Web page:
Paleontologists now think they know how the predatory Tyrannosaur ate the well-protected Triceratops: by ripping its head off. The carnivore may have forcefully yanked on the bony frills around the neck of its horned prey in order to get to the rich meat beneath. The researchers, who reported their findings at the Society of Vertebrate Paleontology’s annual meeting last week, suggested this scenario after examining Triceratops skulls, where they found puncture and pull marks on the neck frills—along with bite marks on the head-neck joint that could only have been made on a severed head.
For a fuller explanation, replete with step-by-step illustrations, visit Nature News.
Drawing courtesy of Nate Carroll via Nature
Titanoceratops—it’s a fittingly majestic name for a monster dinosaur. That’s the moniker paleontologist Nicholas Longrich has bestowed on his new find, and he claims his 74-million-year-old discovery is the common ancestor of the famous Triceratops and its cousin in the triceratopsin family, the Torosaurus.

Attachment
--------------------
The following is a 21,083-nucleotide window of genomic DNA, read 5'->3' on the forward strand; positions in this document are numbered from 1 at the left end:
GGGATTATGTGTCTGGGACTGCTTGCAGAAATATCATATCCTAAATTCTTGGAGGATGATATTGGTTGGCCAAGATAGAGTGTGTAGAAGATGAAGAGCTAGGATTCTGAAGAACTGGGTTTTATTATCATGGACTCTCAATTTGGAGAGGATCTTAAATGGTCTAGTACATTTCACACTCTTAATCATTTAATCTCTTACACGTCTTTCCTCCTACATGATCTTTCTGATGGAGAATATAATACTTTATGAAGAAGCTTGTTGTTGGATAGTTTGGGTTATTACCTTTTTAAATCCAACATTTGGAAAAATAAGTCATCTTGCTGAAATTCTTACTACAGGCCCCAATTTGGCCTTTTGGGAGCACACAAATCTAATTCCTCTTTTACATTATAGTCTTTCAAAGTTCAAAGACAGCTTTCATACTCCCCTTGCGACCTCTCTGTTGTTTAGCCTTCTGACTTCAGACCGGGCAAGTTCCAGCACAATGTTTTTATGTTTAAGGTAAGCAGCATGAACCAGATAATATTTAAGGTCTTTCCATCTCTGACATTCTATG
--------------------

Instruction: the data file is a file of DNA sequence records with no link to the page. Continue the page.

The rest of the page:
The species weighed in at around 6,800 kilograms [15,000 pounds] and had an enormous 8-foot skull — rivaling Triceratops for size. It is very similar to Triceratops, but with a thinner frill, longer nose and slightly bigger horns. Titanoceratops lived in the American Southwest during the Cretaceous period, about 74 million years ago, and is the earliest known triceratopsin. [Wired]
Actually, Titanoceratops is not a “new” discovery—but the fossil was mistakenly classified for years, Longrich says. The partial skeleton was turned up in 1941 in New Mexico, and left alone until 1995. At that point scientists dug it up and erected the skeleton in the Sam Noble Oklahoma Museum of Natural History as a dinosaur called Pentaceratops sternbergi (in the right side of the image, the shaded parts represent missing pieces that were filled into to model the skull as Pentaceratops). The Pentaceratops lived about 73 to 75 million years ago, but it was much smaller overall than a triceratopsin.